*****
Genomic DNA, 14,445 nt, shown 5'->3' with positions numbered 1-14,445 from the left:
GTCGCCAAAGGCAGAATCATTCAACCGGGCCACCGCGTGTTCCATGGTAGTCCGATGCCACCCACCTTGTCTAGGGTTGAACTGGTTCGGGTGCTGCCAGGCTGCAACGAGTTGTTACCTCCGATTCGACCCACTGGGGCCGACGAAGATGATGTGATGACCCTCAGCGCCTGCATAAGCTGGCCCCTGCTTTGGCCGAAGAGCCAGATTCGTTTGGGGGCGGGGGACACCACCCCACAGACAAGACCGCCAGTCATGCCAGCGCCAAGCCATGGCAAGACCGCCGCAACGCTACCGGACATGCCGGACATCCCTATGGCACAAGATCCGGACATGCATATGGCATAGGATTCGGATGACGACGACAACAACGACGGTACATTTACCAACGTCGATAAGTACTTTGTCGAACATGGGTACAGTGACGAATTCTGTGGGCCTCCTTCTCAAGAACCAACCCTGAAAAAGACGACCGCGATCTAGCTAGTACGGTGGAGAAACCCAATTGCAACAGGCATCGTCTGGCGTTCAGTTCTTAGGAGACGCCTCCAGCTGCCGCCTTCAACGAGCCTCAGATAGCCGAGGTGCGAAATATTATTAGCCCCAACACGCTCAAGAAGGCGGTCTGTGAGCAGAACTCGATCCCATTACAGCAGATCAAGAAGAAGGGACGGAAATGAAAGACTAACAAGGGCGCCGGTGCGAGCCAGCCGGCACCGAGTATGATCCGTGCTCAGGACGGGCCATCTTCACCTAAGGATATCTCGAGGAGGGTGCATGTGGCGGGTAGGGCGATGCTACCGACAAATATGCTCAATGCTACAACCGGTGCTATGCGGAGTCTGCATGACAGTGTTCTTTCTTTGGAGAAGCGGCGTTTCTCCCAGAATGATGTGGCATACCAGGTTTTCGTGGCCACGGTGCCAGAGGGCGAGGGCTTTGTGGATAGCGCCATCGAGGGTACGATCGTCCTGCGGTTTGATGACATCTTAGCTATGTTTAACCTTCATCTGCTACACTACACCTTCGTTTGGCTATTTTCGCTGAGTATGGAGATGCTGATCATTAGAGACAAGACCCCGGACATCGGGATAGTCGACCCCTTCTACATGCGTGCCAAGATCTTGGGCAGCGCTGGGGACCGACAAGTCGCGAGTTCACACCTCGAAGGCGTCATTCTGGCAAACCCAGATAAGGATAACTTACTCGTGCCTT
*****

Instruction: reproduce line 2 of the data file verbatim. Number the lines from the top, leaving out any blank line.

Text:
GTCGCCAAAGGCAGAATCATTCAACCGGGCCACCGCGTGTTCCATGGTAGTCCGATGCCACCCACCTTGTCTAGGGTTGAACTGGTTCGGGTGCTGCCAGGCTGCAACGAGTTGTTACCTCCGATTCGACCCACTGGGGCCGACGAAGATGATGTGATGACCCTCAGCGCCTGCATAAGCTGGCCCCTGCTTTGGCCGAAGAGCCAGATTCGTTTGGGGGCGGGGGACACCACCCCACAGACAAGACCGCCAGTCATGCCAGCGCCAAGCCATGGCAAGACCGCCGCAACGCTACCGGACATGCCGGACATCCCTATGGCACAAGATCCGGACATGCATATGGCATAGGATTCGGATGACGACGACAACAACGACGGTACATTTACCAACGTCGATAAGTACTTTGTCGAACATGGGTACAGTGACGAATTCTGTGGGCCTCCTTCTCAAGAACCAACCCTGAAAAAGACGACCGCGATCTAGCTAGTACGGTGGAGAAACCCAATTGCAACAGGCATCGTCTGGCGTTCAGTTCTTAGGAGACGCCTCCAGCTGCCGCCTTCAACGAGCCTCAGATAGCCGAGGTGCGAAATATTATTAGCCCCAACACGCTCAAGAAGGCGGTCTGTGAGCAGAACTCGATCCCATTACAGCAGATCAAGAAGAAGGGACGGAAATGAAAGACTAACAAGGGCGCCGGTGCGAGCCAGCCGGCACCGAGTATGATCCGTGCTCAGGACGGGCCATCTTCACCTAAGGATATCTCGAGGAGGGTGCATGTGGCGGGTAGGGCGATGCTACCGACAAATATGCTCAATGCTACAACCGGTGCTATGCGGAGTCTGCATGACAGTGTTCTTTCTTTGGAGAAGCGGCGTTTCTCCCAGAATGATGTGGCATACCAGGTTTTCGTGGCCACGGTGCCAGAGGGCGAGGGCTTTGTGGATAGCGCCATCGAGGGTACGATCGTCCTGCGGTTTGATGACATCTTAGCTATGTTTAACCTTCATCTGCTACACTACACCTTCGTTTGGCTATTTTCGCTGAGTATGGAGATGCTGATCATTAGAGACAAGACCCCGGACATCGGGATAGTCGACCCCTTCTACATGCGTGCCAAGATCTTGGGCAGCGCTGGGGACCGACAAGTCGCGAGTTCACACCTCGAAGGCGTCATTCTGGCAAACCCAGATAAGGATAACTTACTCGTGCCTT